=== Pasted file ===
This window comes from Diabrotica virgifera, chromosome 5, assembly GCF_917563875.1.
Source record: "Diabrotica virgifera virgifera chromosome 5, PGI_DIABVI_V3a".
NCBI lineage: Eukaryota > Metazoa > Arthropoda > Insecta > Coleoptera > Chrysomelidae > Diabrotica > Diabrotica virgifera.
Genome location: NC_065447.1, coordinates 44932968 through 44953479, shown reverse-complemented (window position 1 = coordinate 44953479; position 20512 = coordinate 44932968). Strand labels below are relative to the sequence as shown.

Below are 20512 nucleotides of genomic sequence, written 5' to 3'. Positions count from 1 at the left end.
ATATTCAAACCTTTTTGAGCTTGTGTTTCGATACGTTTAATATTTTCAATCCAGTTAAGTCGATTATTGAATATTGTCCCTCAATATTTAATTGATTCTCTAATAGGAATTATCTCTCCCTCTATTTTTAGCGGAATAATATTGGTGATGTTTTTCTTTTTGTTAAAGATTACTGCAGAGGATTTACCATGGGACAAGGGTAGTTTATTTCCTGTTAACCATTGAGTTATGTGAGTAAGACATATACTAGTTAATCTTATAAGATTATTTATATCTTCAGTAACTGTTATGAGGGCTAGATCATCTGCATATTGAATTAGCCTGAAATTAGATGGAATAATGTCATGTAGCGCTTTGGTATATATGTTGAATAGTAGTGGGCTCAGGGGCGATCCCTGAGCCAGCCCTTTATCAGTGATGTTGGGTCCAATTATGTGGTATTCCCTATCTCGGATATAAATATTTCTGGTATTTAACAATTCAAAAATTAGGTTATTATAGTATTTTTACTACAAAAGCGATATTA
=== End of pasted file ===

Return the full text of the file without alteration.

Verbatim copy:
This window comes from Diabrotica virgifera, chromosome 5, assembly GCF_917563875.1.
Source record: "Diabrotica virgifera virgifera chromosome 5, PGI_DIABVI_V3a".
NCBI lineage: Eukaryota > Metazoa > Arthropoda > Insecta > Coleoptera > Chrysomelidae > Diabrotica > Diabrotica virgifera.
Genome location: NC_065447.1, coordinates 44932968 through 44953479, shown reverse-complemented (window position 1 = coordinate 44953479; position 20512 = coordinate 44932968). Strand labels below are relative to the sequence as shown.

Below are 20512 nucleotides of genomic sequence, written 5' to 3'. Positions count from 1 at the left end.
ATATTCAAACCTTTTTGAGCTTGTGTTTCGATACGTTTAATATTTTCAATCCAGTTAAGTCGATTATTGAATATTGTCCCTCAATATTTAATTGATTCTCTAATAGGAATTATCTCTCCCTCTATTTTTAGCGGAATAATATTGGTGATGTTTTTCTTTTTGTTAAAGATTACTGCAGAGGATTTACCATGGGACAAGGGTAGTTTATTTCCTGTTAACCATTGAGTTATGTGAGTAAGACATATACTAGTTAATCTTATAAGATTATTTATATCTTCAGTAACTGTTATGAGGGCTAGATCATCTGCATATTGAATTAGCCTGAAATTAGATGGAATAATGTCATGTAGCGCTTTGGTATATATGTTGAATAGTAGTGGGCTCAGGGGCGATCCCTGAGCCAGCCCTTTATCAGTGATGTTGGGTCCAATTATGTGGTATTCCCTATCTCGGATATAAATATTTCTGGTATTTAACAATTCAAAAATTAGGTTATTATAGTATTTTTACTACAAAAGCGATATTA